Thomas Prestbury

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Shrewsbury Abbey, where Thomas Prestbury was abbot from 1399 to 1426.

Thomas Prestbury (aka Thomas de Prestbury) was an English medieval Benedictine abbot and university Chancellor.

Prestbury was the abbot at Shrewsbury Abbey from 1399–1426.[1] He was sometimes involved in conflict. In April 1399, King Richard II ordered that he should be taken into custody and committed to the Abbot of Westminster.[2] When he was elected to the position of abbot four months later, the king was captive. It is likely that Prestbury had Lancastrian leanings. Later he tried to make peace (unsuccessfully) before the Battle of Shrewsbury (1403).

Prestbury was twice Chancellor of the University of Oxford in 1393–94 and 1409–10.[3] As the commissary of the Bishop of Lincoln, he oversaw the burning of John Wycliffe's books at Carfax in the centre of Oxford.[4]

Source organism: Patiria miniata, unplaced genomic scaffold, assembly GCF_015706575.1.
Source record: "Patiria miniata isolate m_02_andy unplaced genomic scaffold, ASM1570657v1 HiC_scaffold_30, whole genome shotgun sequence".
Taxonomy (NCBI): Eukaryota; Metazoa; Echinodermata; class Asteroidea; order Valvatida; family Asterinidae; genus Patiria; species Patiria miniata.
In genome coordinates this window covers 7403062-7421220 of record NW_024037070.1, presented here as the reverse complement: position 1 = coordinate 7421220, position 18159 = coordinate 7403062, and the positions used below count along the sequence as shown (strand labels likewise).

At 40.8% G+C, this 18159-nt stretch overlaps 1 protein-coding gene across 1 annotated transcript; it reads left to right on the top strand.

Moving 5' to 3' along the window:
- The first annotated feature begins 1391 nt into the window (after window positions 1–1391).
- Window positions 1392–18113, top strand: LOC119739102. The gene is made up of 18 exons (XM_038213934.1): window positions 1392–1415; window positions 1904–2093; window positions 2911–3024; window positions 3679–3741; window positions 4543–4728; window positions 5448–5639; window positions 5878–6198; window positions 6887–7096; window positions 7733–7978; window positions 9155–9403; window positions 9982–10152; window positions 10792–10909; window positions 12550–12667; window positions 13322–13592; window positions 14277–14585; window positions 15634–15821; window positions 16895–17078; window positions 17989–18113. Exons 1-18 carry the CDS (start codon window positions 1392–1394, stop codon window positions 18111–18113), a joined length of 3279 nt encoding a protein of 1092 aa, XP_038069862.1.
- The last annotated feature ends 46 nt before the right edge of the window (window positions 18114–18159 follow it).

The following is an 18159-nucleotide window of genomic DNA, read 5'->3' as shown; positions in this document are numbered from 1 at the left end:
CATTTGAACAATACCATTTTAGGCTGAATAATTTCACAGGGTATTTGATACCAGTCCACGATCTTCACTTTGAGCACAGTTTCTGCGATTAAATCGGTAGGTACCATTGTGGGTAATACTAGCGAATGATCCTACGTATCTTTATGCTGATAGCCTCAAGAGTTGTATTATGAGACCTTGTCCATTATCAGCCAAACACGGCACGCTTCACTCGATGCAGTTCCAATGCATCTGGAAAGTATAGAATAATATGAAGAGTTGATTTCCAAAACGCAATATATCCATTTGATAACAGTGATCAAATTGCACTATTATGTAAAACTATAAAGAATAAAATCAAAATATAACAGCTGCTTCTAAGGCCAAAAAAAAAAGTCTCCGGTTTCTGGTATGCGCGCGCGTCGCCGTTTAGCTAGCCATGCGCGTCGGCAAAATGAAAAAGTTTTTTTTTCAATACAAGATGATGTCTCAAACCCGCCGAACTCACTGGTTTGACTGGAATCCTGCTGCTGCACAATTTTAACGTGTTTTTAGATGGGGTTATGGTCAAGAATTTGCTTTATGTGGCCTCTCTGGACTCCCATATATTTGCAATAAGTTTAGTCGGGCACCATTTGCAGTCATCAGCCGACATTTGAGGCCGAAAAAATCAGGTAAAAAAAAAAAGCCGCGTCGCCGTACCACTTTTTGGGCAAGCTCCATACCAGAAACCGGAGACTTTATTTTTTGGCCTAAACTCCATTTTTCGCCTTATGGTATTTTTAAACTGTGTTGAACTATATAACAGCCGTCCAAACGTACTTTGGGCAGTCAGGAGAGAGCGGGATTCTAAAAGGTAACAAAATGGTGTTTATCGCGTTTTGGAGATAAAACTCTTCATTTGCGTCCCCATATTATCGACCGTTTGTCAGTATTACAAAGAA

1. ^ Gascoigne, Thomas; Edwin, James; Rogers, Thorold (1881). Loci e Libro veritatum. Google Books. 
  2. ^ Gaydon, A. T. and Pugh, R. B., ed. (1973). "Houses of Benedictine monks: The Abbey of Shrewsbury". A History of the County of Shropshire. Volume 2. Victoria County History. pp. 30–37. 
  3. ^ Hibbert, Christopher, ed. (1988). "Appendix 5: Chancellors of the University". The Encyclopaedia of Oxford. Macmillan. pp. 521–522. ISBN 0-333-39917-X. 
  4. ^ Owen, Hugh (1881). "Abbots". A History of Shrewsbury. Volume 2. Google Books. p. 121. 
Academic offices
Preceded by
Ralph Redruth
Chancellor of the University of Oxford
Succeeded by
Robert Arlyngton
Preceded by
William Clynt
Chancellor of the University of Oxford
Succeeded by
William Sulburge